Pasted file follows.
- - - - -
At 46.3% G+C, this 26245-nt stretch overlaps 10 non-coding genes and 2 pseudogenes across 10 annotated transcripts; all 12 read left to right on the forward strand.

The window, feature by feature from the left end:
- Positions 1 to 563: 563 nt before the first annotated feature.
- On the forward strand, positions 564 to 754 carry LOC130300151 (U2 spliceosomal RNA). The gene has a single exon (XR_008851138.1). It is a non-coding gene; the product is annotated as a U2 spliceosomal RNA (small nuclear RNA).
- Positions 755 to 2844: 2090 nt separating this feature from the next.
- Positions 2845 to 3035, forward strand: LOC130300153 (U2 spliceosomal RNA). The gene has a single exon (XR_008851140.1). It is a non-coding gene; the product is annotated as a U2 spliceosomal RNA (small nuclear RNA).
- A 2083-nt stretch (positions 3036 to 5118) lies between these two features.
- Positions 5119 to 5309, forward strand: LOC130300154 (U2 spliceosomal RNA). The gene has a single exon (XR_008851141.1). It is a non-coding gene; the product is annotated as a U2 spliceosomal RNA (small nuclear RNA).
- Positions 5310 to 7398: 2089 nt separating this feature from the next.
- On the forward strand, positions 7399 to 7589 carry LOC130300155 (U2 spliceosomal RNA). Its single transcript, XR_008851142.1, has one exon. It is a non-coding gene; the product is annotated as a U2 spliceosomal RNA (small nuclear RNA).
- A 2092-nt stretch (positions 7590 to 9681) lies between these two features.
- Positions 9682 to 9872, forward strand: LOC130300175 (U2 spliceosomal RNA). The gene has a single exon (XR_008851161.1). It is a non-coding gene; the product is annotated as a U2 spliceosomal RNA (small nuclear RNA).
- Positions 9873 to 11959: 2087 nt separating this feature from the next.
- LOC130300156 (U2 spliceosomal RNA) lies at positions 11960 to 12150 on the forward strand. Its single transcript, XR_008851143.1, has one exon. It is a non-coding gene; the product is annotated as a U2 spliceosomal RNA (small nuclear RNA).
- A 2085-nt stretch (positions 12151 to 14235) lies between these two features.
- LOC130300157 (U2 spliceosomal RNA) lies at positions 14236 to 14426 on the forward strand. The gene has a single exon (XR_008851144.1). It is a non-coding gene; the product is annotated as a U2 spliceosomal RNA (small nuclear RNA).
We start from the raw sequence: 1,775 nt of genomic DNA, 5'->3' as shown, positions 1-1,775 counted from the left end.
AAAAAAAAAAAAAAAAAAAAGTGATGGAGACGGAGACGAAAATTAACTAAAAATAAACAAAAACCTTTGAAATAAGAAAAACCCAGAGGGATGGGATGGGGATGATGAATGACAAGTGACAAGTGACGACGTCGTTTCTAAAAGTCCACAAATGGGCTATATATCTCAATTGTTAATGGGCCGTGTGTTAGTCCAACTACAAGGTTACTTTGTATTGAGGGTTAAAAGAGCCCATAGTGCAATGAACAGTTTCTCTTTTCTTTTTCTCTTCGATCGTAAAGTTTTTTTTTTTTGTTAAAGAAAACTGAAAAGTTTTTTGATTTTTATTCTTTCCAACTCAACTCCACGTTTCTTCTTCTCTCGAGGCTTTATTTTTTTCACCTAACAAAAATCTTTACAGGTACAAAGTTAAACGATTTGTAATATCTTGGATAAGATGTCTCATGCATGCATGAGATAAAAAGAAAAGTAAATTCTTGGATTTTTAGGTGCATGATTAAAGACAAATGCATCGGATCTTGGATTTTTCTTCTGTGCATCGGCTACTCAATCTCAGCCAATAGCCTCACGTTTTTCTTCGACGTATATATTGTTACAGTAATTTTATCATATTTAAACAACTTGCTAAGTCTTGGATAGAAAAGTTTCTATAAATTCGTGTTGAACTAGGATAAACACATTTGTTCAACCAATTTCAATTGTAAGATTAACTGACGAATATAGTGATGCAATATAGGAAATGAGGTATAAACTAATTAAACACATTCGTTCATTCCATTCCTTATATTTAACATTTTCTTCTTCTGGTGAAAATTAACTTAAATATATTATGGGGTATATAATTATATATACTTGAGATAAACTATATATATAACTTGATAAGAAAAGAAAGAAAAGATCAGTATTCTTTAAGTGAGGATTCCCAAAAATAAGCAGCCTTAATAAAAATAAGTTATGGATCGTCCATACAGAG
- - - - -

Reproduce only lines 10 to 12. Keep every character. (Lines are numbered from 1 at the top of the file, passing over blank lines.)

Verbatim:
- On the forward strand, positions 7399 to 7589 carry LOC130300155 (U2 spliceosomal RNA). Its single transcript, XR_008851142.1, has one exon. It is a non-coding gene; the product is annotated as a U2 spliceosomal RNA (small nuclear RNA).
- A 2092-nt stretch (positions 7590 to 9681) lies between these two features.
- Positions 9682 to 9872, forward strand: LOC130300175 (U2 spliceosomal RNA). The gene has a single exon (XR_008851161.1). It is a non-coding gene; the product is annotated as a U2 spliceosomal RNA (small nuclear RNA).